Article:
Depth Calculations

In the oil and gas industry, depth in a well is the measurement, for any point in that well, of the distance between a reference point or elevation, and that point. It is the most common method of reference for locations in the well, and therefore, in oil industry speech, “depth” also refers to the location itself.

Because wells are not always drilled vertically, there may be two “depths” for every given point in a wellbore: the measured depth (MD) measured along the path of the borehole, and the true vertical depth (TVD), the absolute vertical distance between the datum and the point in the wellbore. In perfectly vertical wells, the TVD equals the MD; otherwise, the TVD is less than the MD measured from the same datum. Common datums used are ground level (GL), drilling rig floor (DF), rotary table (RT), kelly bushing (KB) and mean sea level (MSL). [1]

Terms and Abbreviations:

The common references used in operations include:

  • Kelly Bushing Height (KB): The height of the drilling floor above the ground level. Many wellbore depth measurements are taken from the Kelly Bushing. The Kelly bushing elevation is calculated by adding the ground level to the Kelly bushing height.
  • Rotary Table (RT): e.g. MDBRT or TVDBRT. MDBRT stands for Measured Depth Below Rotary Table (MDBRT),
  • Rig Floor (RF),
  • Driller’s Depth below rotary table (DDbrt): The depth of a well or features within the wellbore as measured while drilling. The measured length of each joint of drillpipe or tubing is added to provide a total depth or measurement to the point of interest. Drillers depth is the first depth measurement of a wellbore and is taken from the rotary table level on the rig floor. In most cases, subsequent depth measurements, such as those made during the well completion phase, are corrected to the wellhead datum that is based on drillers depth (reference: Schlumberger Oilfield Glossary).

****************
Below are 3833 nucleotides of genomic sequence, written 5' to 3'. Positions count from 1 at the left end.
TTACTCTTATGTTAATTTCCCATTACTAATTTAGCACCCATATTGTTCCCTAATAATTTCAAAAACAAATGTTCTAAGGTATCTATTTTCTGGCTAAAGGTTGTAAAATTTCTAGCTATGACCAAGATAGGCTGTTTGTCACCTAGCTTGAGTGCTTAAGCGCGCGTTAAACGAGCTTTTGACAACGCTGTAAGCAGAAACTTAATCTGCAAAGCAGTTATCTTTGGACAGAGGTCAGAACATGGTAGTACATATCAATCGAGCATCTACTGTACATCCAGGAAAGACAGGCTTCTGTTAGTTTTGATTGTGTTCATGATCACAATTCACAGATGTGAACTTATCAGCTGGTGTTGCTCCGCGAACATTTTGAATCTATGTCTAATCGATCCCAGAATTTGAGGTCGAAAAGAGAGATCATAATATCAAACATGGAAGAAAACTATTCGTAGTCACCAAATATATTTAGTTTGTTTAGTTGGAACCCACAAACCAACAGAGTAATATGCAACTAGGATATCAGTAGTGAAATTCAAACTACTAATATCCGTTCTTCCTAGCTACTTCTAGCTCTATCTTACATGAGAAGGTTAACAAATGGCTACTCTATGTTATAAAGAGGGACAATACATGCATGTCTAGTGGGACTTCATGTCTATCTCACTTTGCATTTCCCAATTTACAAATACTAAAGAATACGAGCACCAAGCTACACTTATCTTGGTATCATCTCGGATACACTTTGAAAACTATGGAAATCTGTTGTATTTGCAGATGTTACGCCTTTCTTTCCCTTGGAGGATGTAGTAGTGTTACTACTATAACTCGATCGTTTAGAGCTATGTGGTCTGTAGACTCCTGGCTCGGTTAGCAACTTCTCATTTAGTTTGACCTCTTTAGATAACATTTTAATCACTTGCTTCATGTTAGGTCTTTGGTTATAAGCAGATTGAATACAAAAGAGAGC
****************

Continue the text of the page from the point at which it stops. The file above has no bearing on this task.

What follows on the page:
• Ground Level (GL),
  • Casing Bowl Flange (CBF),
  • Tubing Hanger Flange (THF),
  • Mean Sea Level (MSL),
  • Subsea Level (SS),
  • Sea Bottom (SB),
  • Measured Depth (MD),
  • True Vertical Depth (TVD).

Depth Specifications:

Although depth calculation is an intuitive concept, it is the source of much confusion because it is frequently not specified correctly. Absolute depth should always be specified with three components:

  • a unit (e.g. ft for feet, m for meter,…),
  • a path (e.g. TVD for True Vertical Depth, MD for measured depth)
  • and the reference or datum they refer to (e.g. SS for Subsea Level, RT for Rotary Table…),

Any combination of unit, path, and reference can be used, as long as they result in fully specified, unambiguous depths.

How to determine the true vertical depth?

True vertical depth is obtained from a record of the deviation survey report. These surveys are generally run on deviated wellbores. It records measured depth (MD), inclination (deviation angle), azimuth angle, true vertical depth, and dogleg severity at various increments. To obtain a TVD, simply obtain a measured depth, go to the survey, and read off the TVD. If the desired measured depth is not in the survey, then extrapolate between the two closest points.

NB: Inclination is taken to be the angle of the well course from the vertical. Azimuth is taken clockwise from geographic north. In other words, the inclination angle measures the vertical direction and the azimuthal angle examines the horizontal direction.


[1]: Depth in a well

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